Mary Ann Cox, of Tyrone, is a visionary, missionary and grassroots volunteer who has built an impressive legacy in our community. Born in New Jersey, to Cuban immigrant parents, she watched as her family helped other family members escape Cuba and the hardships imposed by the Castro regime. Even as a child, Mary Ann had a desire to be an advocate for those who needed a champion. Her family sometimes cringed when they heard her say, “I have an idea!”
In 1970, shortly after graduating from Caldwell College for Women (now Caldwell University) in New Jersey, with a B.A. in Spanish and a minor in Secondary Education, Mary Ann married Richard Cox. She taught Spanish in middle school for three years until she became pregnant with their first child, Jennifer. In 1976, she gave birth to their second child, Kimberly. A job change for Richard resulted in a move to Peachtree City in 1982, where the Coxes’ third daughter, Katherine (Katie) was born.
It did not take Mary Ann long to start volunteering at Holy Trinity Catholic Church on Walt Banks Road in Peachtree City. In 1985, she was hired by the church to oversee religious education for children. When her daughter, Katie, was old enough to enter a pre-kindergarten program, Mary Ann had to enroll her at the local Methodist church because Holy Trinity did not have a Pre-K program. “At this time, our church was small and did not have many facilities or many activities,” recalls Mary Ann. “But I like to start things!” So she did, organizing the first Pre-Kindergarten at the church in 1987, a program that continues today. Mary Ann remained a vital part of the staff at Holy Trinity for 33 years, doing various mission-oriented jobs until she retired this past April 1, on her 70th birthday!
Mary Ann Cox was first featured in Fayette Woman in the 2001 May/June issue, “Women in Business: Fayette Country Dreamer.” The article highlighted her role in helping to start The Clothes Less Traveled Thrift Shop. Church members at Holy Trinity often dropped off bags of used clothing in Mary Ann’s office, knowing she would give them to a family in need. In 1997, Mary Ann and another activist, Joan Velsmid, decided to open a thrift store to recycle used clothing, furniture, appliances, toys and housewares, using the money earned to help other nonprofits serving the community. Mary Ann and Joan had a difficult time finding a space to open but found a location in a strip mall on Huddleston Road in Peachtree City. After expanding at that location three times, Clothes Less Traveled moved to its current site on Hwy. 74 in Peachtree City.
After years of volunteering at Clothes Less Traveled, Mary Ann was ready for a new challenge.
“I am one who starts something and then leaves it to the maintainers,” says Mary Ann. “I am not a maintainer. I pass it on to someone else who can maintain it.”
Her next start-up project and passion was to open a free medical clinic in Fayette County. Mary Ann was aware of the critical need for free medical services to help vulnerable, financially-struggling families.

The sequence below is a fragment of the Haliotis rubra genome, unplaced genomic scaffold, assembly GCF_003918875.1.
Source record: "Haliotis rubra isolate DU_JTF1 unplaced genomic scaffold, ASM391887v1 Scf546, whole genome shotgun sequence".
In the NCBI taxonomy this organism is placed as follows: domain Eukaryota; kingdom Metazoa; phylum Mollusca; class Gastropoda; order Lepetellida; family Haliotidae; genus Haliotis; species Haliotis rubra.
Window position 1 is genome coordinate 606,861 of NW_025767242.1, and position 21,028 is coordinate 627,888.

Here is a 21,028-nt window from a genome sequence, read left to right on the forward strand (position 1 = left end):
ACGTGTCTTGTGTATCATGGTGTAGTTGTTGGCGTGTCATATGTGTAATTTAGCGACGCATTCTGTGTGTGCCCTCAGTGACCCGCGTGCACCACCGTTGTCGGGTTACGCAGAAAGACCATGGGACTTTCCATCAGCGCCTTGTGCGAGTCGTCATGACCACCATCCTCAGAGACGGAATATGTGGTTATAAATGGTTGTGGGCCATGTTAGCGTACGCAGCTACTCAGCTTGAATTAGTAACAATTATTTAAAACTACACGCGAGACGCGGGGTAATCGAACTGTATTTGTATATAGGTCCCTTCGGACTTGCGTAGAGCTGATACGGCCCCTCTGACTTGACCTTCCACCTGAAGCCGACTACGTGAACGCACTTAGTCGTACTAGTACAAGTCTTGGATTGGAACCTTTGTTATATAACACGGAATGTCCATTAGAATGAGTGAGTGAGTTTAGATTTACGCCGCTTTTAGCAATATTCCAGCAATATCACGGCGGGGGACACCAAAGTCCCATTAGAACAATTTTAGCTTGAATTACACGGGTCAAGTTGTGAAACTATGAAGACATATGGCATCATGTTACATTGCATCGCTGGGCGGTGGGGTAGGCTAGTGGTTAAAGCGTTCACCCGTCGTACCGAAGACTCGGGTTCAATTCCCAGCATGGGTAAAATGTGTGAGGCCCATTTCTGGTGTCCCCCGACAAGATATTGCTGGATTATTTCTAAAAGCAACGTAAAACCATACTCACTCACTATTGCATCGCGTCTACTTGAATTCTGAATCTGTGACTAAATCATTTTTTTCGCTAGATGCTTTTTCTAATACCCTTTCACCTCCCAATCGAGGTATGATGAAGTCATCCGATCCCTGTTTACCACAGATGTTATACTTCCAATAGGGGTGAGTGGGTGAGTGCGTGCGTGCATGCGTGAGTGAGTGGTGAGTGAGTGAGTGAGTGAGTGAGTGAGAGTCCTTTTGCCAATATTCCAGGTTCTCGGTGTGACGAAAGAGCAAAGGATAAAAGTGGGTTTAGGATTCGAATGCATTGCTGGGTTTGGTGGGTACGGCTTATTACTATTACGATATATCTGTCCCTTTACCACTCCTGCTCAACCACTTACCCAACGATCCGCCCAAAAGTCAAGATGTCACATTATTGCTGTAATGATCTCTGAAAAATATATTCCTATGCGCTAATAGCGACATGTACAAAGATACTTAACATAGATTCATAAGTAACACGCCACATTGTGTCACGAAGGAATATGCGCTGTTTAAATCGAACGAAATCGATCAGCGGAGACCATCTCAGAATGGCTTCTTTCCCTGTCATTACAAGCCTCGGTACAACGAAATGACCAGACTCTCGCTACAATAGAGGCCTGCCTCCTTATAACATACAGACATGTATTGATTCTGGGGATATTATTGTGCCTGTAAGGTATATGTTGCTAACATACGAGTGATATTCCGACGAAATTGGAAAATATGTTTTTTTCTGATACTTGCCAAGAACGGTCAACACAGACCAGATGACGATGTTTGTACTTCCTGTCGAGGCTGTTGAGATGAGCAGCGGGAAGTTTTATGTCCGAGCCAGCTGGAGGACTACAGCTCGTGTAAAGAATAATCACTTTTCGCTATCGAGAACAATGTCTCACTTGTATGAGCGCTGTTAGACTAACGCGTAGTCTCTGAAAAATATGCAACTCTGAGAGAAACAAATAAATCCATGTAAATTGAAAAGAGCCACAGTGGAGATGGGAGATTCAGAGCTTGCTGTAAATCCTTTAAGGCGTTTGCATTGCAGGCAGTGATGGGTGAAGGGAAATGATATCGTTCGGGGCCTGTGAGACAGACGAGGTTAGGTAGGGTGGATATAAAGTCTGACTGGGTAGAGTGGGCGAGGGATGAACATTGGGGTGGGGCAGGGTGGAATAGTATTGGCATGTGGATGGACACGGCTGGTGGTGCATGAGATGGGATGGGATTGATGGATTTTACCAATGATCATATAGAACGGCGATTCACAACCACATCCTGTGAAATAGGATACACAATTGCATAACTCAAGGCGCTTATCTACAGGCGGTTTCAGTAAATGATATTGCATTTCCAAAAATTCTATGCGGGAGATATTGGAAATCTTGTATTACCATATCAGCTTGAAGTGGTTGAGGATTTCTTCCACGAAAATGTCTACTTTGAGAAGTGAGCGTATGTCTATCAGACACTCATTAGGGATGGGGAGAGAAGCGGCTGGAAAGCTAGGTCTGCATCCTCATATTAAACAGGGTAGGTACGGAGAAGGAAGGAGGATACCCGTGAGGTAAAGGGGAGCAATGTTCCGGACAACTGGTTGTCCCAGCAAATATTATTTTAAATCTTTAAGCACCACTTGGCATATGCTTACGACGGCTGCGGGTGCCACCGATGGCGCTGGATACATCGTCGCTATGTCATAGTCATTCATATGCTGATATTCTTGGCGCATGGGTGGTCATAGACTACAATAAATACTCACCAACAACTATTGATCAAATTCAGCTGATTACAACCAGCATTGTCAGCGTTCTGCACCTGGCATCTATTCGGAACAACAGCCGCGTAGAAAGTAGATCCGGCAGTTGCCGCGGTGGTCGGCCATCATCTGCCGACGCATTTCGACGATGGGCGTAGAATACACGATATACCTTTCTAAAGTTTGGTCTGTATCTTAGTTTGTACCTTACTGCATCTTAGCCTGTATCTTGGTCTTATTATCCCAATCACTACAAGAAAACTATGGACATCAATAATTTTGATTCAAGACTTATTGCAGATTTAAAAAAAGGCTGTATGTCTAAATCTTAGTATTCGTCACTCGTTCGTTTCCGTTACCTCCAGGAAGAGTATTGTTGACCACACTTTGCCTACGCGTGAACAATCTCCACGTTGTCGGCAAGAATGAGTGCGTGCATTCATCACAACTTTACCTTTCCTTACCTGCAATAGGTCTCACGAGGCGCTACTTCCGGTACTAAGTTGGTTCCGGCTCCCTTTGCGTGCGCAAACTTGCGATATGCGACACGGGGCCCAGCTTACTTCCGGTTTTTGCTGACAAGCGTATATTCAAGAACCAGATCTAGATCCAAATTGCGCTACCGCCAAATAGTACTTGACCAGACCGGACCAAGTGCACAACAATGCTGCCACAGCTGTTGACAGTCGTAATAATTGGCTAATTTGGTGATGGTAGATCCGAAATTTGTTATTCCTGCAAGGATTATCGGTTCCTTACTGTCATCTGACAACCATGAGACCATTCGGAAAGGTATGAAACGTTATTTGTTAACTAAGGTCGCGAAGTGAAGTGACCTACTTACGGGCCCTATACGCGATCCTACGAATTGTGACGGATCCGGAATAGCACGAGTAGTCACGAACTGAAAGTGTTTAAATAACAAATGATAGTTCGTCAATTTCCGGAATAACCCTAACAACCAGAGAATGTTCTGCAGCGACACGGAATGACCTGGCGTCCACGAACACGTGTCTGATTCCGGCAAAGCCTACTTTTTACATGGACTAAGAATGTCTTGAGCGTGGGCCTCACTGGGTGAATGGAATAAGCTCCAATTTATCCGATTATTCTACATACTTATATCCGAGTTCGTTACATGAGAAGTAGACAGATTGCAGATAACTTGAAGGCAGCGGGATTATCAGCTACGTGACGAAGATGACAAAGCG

One day, after breaking her leg, Mary Ann sat in the waiting room at Ankle & Foot Centers in Peachtree City, waiting to see Dr. Greg Alvarez. She picked up a magazine and read about a free medical clinic in Clayton County. Mary Ann immediately told Dr. Alvarez that Fayette County needed a similar free medical clinic for uninsured, lower-income, Fayette County residents, and Dr. Alvarez was one of the first to donate to cause. Mary Ann called the Clayton Clinic to learn more about how to start a free clinic. She was referred to Dr. Betsy Horton who became the link to getting things started in Fayetteville.
The Fayette C.A.R.E. Clinic first opened in 2005 in a small brick house on Hwy. 54. Mary Ann and others spent almost a year getting the house renovated to serve as a clinic. She traveled all over the state picking up used medical equipment. Today the clinic is located across the road from Piedmont Fayette Hospital and serves clients four days a week. Mary Ann continues to provide input on the advisory council.
Her recent retirement has given Mary Ann more time to devote to her family, especially her six grandchildren, but she still gets calls about families in need. “People ask me all the time about what new ideas I am cooking up right now. It all depends on what God puts in front of me.”
When asked what insights she has learned over the years, Mary Ann recalls, “Years ago, I went on a retreat, and I remember one of the speakers defined the definition of ‘love’. Love is giving of yourself for the good of another. That became my mantra. Jesus asks us to love one another. It is not a feeling, but an act of the will. If love was just some warm and fuzzy feeling, you would not have control over it. But, as an act of the will, even if you dislike someone, love is always possible.”
Mary Ann goes on to describe herself as a “hunter.” “People are either a hunter or a farmer. Hunters start things and farmers maintain things. Find out which you are and do it.”